02 June 2024

Tsuru Island-Gresham's Japanese Garden, Part One

4145I was about two months ago years old when I found out about Gresham's Japanese Garden. The fact that it exists at all is because of a strong volunteer base and a lot of local affection.

It's a delightful thing we're going through in this household; we are discovering Gresham, parts of which are closer to us than parts of Portland we've frequented over the course of decades, and from our point of view, it's gone through a lot of changes - from the bland, banal edge-city that we used to dismiss it as, to a warm and charming place full of unexpected depths and surprises. 

Tsuru Island is one of those unexpected surprises, at least to us. It's located in a corner of Main City Park, which is directly across the street from downtown Gresham, occupying about twenty-two acres in the southwest quarter of the intersection of Powell Boulevard and Main Avenue (it's not Main Street because it runs north-south and streets in the Gresham grid follow the N-S Avenue classification that the greater Portland area employs). To get there, one just goes south into the park; it's on the left just before the bridge over Johnson Creek.

The access to Gresham's Japanese Garden - Tsuru Island - from Main City Park

The access is a bridge from the south end of the main parks' parking area. Tsuru Island is an island because early in the 20th Century, Johnson Creek, which runs along the south part of Main City Park, was altered by having a meander straightened. The result was a semi-circular swale on the north side of Johnson Creek, which isn't submerged in water all of the time, but creates a small knoll of land which may as well be an island.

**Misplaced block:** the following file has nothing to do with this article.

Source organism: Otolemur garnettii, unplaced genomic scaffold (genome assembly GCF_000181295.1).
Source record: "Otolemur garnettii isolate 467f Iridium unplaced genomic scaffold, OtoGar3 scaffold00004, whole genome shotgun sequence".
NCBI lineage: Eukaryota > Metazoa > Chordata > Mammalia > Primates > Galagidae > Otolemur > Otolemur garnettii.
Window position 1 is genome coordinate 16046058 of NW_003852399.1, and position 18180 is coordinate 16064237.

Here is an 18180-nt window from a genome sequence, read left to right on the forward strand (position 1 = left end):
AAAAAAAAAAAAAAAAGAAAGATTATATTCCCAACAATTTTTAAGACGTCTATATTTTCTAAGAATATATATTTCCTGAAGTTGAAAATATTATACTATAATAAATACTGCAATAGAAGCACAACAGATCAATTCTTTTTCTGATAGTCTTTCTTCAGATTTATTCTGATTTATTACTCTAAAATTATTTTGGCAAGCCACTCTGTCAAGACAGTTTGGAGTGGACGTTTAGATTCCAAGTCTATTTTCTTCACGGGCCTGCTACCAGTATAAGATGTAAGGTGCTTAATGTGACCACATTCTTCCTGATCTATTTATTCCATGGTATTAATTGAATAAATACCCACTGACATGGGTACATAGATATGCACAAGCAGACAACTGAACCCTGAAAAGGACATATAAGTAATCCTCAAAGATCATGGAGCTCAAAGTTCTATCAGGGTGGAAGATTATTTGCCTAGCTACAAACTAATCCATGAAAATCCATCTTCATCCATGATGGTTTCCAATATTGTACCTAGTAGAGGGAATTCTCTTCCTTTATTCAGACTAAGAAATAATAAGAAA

And, coincidentally, a lovely little bit of land that is isolatable in the way that provides a feeling of seclusion in the middle of the fourth-largest city in Oregon.

The swale separating Tsuru Island from the rest of Man City Park. In the middle distance, Johnson Creek passes under a bridge providing access to the southern part of Main City Park.

Once over that magnificently-charming bridge, one finds themselves in a place replete with deft landscaping, charming flora, and in general a place that does encourages a contemplative, or at least quieter, frame of mind.

And this is why, personally, I love Japanese gardens.

The pond with Japanese red maple overlooking it is one of the first things one sees as one crosses over to the island

Immediately after crossing onto the island one comes upon a small, shallow pond surmounted by a Japanese red maple. According to the lore of the history of this place, that maple came from the property of a local who came to the conclusion that the maple had grown too large for the place that contain it so it was donated. What I learned about the history of this garden speaks of a proud history of volunteerism and donation and care from people who care about heritage and the history of Japanese people in east Multnomah County.

The history is recounted in thumbnail on the Garden's official page thusly:

In the early 1970’s, a group of local farmers and members of the Japanese-American Citizens League (JACL) Gresham-Troutdale chapter created a Japanese garden with peace, tranquility, and longevity as its theme. They named it Tsuru Island. Tsuru (Su Do) means “crane” in Japanese.

Despite such inspired beginning, though, after that initial period of birth and growth, the Island went though a period of neglect, until about 2010, when Tomiko Takeuchi - who was, at the time, a board member with the Gresham Sister City Association - and Jim Card, a local landscaper, decided to step in and organize a comeback. The results speak for themselves, with an active volunteer history over the past decade-plus, including expansion to a nearby plaza where interested people can purchase an inscribed paving brick, and a building that's now an event center.

On this small Island, there are curving paths you can get lost in the foliage on ...

... and what Japanese garden would be complete without a Zen garden? Tsuru Island has one.

This is merely the first go at showing of pictures from our visit. I have more pictures, and there'll be more visits, because one of the charms of Japanese gardens is that they really change, if only in subtle ways, from season to season.

The fact that it's so accessible and free of charge to enter are just bonuses really.

No comments: